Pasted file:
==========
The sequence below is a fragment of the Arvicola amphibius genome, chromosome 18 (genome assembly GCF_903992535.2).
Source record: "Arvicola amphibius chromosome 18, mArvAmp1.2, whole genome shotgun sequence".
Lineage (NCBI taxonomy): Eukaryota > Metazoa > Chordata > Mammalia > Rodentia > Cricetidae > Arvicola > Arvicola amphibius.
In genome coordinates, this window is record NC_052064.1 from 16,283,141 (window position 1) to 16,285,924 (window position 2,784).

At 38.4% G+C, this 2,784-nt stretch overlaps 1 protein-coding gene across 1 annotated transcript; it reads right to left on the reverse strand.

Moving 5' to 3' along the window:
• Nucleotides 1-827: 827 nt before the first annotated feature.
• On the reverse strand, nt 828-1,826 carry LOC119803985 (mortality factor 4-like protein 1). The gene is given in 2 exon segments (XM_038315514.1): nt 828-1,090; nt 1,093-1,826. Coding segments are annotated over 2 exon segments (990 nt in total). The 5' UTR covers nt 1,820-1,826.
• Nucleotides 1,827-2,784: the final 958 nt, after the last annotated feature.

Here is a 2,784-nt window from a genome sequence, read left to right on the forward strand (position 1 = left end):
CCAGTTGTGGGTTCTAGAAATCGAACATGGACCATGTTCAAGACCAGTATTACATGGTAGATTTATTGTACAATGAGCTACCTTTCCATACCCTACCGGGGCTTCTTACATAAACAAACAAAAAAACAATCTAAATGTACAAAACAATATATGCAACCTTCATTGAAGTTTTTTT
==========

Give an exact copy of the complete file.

The sequence below is a fragment of the Arvicola amphibius genome, chromosome 18 (genome assembly GCF_903992535.2).
Source record: "Arvicola amphibius chromosome 18, mArvAmp1.2, whole genome shotgun sequence".
Lineage (NCBI taxonomy): Eukaryota > Metazoa > Chordata > Mammalia > Rodentia > Cricetidae > Arvicola > Arvicola amphibius.
In genome coordinates, this window is record NC_052064.1 from 16,283,141 (window position 1) to 16,285,924 (window position 2,784).

At 38.4% G+C, this 2,784-nt stretch overlaps 1 protein-coding gene across 1 annotated transcript; it reads right to left on the reverse strand.

Moving 5' to 3' along the window:
• Nucleotides 1-827: 827 nt before the first annotated feature.
• On the reverse strand, nt 828-1,826 carry LOC119803985 (mortality factor 4-like protein 1). The gene is given in 2 exon segments (XM_038315514.1): nt 828-1,090; nt 1,093-1,826. Coding segments are annotated over 2 exon segments (990 nt in total). The 5' UTR covers nt 1,820-1,826.
• Nucleotides 1,827-2,784: the final 958 nt, after the last annotated feature.

Here is a 2,784-nt window from a genome sequence, read left to right on the forward strand (position 1 = left end):
CCAGTTGTGGGTTCTAGAAATCGAACATGGACCATGTTCAAGACCAGTATTACATGGTAGATTTATTGTACAATGAGCTACCTTTCCATACCCTACCGGGGCTTCTTACATAAACAAACAAAAAAACAATCTAAATGTACAAAACAATATATGCAACCTTCATTGAAGTTTTTTT